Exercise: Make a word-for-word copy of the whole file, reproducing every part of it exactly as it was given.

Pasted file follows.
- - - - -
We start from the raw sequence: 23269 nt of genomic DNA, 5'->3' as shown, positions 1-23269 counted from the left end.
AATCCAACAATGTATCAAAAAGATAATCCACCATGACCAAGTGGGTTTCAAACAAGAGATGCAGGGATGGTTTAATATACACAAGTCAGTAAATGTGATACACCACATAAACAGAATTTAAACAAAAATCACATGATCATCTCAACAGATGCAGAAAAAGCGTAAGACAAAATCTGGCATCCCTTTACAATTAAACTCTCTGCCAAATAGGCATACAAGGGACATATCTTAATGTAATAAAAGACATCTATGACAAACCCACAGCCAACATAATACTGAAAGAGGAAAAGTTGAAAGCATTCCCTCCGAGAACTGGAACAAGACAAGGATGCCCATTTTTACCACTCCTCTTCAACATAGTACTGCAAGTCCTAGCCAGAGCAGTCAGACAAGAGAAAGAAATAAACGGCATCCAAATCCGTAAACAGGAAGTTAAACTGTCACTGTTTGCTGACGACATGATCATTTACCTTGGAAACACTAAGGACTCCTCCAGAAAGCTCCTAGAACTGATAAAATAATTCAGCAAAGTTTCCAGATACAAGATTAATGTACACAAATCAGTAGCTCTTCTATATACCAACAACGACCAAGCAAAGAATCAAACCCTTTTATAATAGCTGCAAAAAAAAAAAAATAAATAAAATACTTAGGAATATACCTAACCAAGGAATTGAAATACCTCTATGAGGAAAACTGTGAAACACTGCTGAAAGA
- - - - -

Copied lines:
We start from the raw sequence: 23269 nt of genomic DNA, 5'->3' as shown, positions 1-23269 counted from the left end.
AATCCAACAATGTATCAAAAAGATAATCCACCATGACCAAGTGGGTTTCAAACAAGAGATGCAGGGATGGTTTAATATACACAAGTCAGTAAATGTGATACACCACATAAACAGAATTTAAACAAAAATCACATGATCATCTCAACAGATGCAGAAAAAGCGTAAGACAAAATCTGGCATCCCTTTACAATTAAACTCTCTGCCAAATAGGCATACAAGGGACATATCTTAATGTAATAAAAGACATCTATGACAAACCCACAGCCAACATAATACTGAAAGAGGAAAAGTTGAAAGCATTCCCTCCGAGAACTGGAACAAGACAAGGATGCCCATTTTTACCACTCCTCTTCAACATAGTACTGCAAGTCCTAGCCAGAGCAGTCAGACAAGAGAAAGAAATAAACGGCATCCAAATCCGTAAACAGGAAGTTAAACTGTCACTGTTTGCTGACGACATGATCATTTACCTTGGAAACACTAAGGACTCCTCCAGAAAGCTCCTAGAACTGATAAAATAATTCAGCAAAGTTTCCAGATACAAGATTAATGTACACAAATCAGTAGCTCTTCTATATACCAACAACGACCAAGCAAAGAATCAAACCCTTTTATAATAGCTGCAAAAAAAAAAAAATAAATAAAATACTTAGGAATATACCTAACCAAGGAATTGAAATACCTCTATGAGGAAAACTGTGAAACACTGCTGAAAGA